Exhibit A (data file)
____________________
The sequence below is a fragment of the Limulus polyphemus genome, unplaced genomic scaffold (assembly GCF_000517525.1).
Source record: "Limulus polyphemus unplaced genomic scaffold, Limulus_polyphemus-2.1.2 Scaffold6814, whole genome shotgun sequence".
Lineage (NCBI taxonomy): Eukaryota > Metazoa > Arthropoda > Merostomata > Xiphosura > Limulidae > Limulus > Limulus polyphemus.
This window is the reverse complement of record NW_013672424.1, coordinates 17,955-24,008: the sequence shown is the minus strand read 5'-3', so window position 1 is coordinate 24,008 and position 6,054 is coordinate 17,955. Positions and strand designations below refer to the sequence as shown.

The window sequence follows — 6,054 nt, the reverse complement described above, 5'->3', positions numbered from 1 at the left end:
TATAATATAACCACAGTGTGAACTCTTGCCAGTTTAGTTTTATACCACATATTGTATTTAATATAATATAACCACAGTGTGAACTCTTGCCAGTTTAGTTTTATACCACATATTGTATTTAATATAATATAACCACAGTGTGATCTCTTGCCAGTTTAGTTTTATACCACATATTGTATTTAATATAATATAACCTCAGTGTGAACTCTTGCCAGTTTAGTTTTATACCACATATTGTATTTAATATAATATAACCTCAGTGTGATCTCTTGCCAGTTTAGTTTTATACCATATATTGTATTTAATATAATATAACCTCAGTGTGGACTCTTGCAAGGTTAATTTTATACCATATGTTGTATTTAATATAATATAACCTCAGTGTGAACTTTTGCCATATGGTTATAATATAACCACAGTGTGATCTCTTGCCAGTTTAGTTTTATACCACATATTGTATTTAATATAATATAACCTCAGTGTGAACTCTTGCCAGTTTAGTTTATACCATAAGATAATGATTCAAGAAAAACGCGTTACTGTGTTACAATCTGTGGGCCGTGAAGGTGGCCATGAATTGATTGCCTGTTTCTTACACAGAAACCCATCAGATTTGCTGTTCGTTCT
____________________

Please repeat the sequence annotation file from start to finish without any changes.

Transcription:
The sequence below is a fragment of the Limulus polyphemus genome, unplaced genomic scaffold (assembly GCF_000517525.1).
Source record: "Limulus polyphemus unplaced genomic scaffold, Limulus_polyphemus-2.1.2 Scaffold6814, whole genome shotgun sequence".
Lineage (NCBI taxonomy): Eukaryota > Metazoa > Arthropoda > Merostomata > Xiphosura > Limulidae > Limulus > Limulus polyphemus.
This window is the reverse complement of record NW_013672424.1, coordinates 17,955-24,008: the sequence shown is the minus strand read 5'-3', so window position 1 is coordinate 24,008 and position 6,054 is coordinate 17,955. Positions and strand designations below refer to the sequence as shown.

The window sequence follows — 6,054 nt, the reverse complement described above, 5'->3', positions numbered from 1 at the left end:
TATAATATAACCACAGTGTGAACTCTTGCCAGTTTAGTTTTATACCACATATTGTATTTAATATAATATAACCACAGTGTGAACTCTTGCCAGTTTAGTTTTATACCACATATTGTATTTAATATAATATAACCACAGTGTGATCTCTTGCCAGTTTAGTTTTATACCACATATTGTATTTAATATAATATAACCTCAGTGTGAACTCTTGCCAGTTTAGTTTTATACCACATATTGTATTTAATATAATATAACCTCAGTGTGATCTCTTGCCAGTTTAGTTTTATACCATATATTGTATTTAATATAATATAACCTCAGTGTGGACTCTTGCAAGGTTAATTTTATACCATATGTTGTATTTAATATAATATAACCTCAGTGTGAACTTTTGCCATATGGTTATAATATAACCACAGTGTGATCTCTTGCCAGTTTAGTTTTATACCACATATTGTATTTAATATAATATAACCTCAGTGTGAACTCTTGCCAGTTTAGTTTATACCATAAGATAATGATTCAAGAAAAACGCGTTACTGTGTTACAATCTGTGGGCCGTGAAGGTGGCCATGAATTGATTGCCTGTTTCTTACACAGAAACCCATCAGATTTGCTGTTCGTTCT